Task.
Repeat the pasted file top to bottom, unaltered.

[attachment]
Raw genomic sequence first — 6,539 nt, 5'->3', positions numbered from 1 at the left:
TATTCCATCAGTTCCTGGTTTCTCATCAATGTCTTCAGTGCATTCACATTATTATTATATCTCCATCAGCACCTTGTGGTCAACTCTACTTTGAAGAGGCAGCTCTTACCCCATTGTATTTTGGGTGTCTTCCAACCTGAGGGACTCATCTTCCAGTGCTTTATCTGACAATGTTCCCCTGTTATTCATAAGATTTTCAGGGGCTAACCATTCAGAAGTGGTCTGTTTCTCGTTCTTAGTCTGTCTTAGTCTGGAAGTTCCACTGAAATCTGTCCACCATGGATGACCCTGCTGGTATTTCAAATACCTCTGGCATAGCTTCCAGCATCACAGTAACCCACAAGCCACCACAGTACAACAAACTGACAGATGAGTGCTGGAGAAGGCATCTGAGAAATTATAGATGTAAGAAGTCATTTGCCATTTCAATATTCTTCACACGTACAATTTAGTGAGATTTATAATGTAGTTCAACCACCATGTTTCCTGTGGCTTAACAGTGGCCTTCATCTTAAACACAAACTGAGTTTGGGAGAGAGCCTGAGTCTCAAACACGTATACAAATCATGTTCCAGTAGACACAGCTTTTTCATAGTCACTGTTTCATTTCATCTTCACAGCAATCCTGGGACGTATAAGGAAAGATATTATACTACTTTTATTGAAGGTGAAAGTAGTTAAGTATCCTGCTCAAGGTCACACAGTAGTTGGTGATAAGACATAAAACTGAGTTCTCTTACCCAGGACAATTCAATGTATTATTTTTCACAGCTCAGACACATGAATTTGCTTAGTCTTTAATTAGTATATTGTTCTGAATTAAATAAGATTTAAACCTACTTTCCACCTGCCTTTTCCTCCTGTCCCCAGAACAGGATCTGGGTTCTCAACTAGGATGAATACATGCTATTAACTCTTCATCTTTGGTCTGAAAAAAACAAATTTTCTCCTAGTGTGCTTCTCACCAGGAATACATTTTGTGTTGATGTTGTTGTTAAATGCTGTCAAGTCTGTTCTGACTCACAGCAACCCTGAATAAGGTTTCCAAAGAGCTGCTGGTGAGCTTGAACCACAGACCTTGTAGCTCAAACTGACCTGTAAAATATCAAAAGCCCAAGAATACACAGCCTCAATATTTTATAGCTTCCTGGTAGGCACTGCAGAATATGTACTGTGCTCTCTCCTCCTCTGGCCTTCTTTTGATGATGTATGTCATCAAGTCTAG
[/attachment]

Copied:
Raw genomic sequence first — 6,539 nt, 5'->3', positions numbered from 1 at the left:
TATTCCATCAGTTCCTGGTTTCTCATCAATGTCTTCAGTGCATTCACATTATTATTATATCTCCATCAGCACCTTGTGGTCAACTCTACTTTGAAGAGGCAGCTCTTACCCCATTGTATTTTGGGTGTCTTCCAACCTGAGGGACTCATCTTCCAGTGCTTTATCTGACAATGTTCCCCTGTTATTCATAAGATTTTCAGGGGCTAACCATTCAGAAGTGGTCTGTTTCTCGTTCTTAGTCTGTCTTAGTCTGGAAGTTCCACTGAAATCTGTCCACCATGGATGACCCTGCTGGTATTTCAAATACCTCTGGCATAGCTTCCAGCATCACAGTAACCCACAAGCCACCACAGTACAACAAACTGACAGATGAGTGCTGGAGAAGGCATCTGAGAAATTATAGATGTAAGAAGTCATTTGCCATTTCAATATTCTTCACACGTACAATTTAGTGAGATTTATAATGTAGTTCAACCACCATGTTTCCTGTGGCTTAACAGTGGCCTTCATCTTAAACACAAACTGAGTTTGGGAGAGAGCCTGAGTCTCAAACACGTATACAAATCATGTTCCAGTAGACACAGCTTTTTCATAGTCACTGTTTCATTTCATCTTCACAGCAATCCTGGGACGTATAAGGAAAGATATTATACTACTTTTATTGAAGGTGAAAGTAGTTAAGTATCCTGCTCAAGGTCACACAGTAGTTGGTGATAAGACATAAAACTGAGTTCTCTTACCCAGGACAATTCAATGTATTATTTTTCACAGCTCAGACACATGAATTTGCTTAGTCTTTAATTAGTATATTGTTCTGAATTAAATAAGATTTAAACCTACTTTCCACCTGCCTTTTCCTCCTGTCCCCAGAACAGGATCTGGGTTCTCAACTAGGATGAATACATGCTATTAACTCTTCATCTTTGGTCTGAAAAAAACAAATTTTCTCCTAGTGTGCTTCTCACCAGGAATACATTTTGTGTTGATGTTGTTGTTAAATGCTGTCAAGTCTGTTCTGACTCACAGCAACCCTGAATAAGGTTTCCAAAGAGCTGCTGGTGAGCTTGAACCACAGACCTTGTAGCTCAAACTGACCTGTAAAATATCAAAAGCCCAAGAATACACAGCCTCAATATTTTATAGCTTCCTGGTAGGCACTGCAGAATATGTACTGTGCTCTCTCCTCCTCTGGCCTTCTTTTGATGATGTATGTCATCAAGTCTAG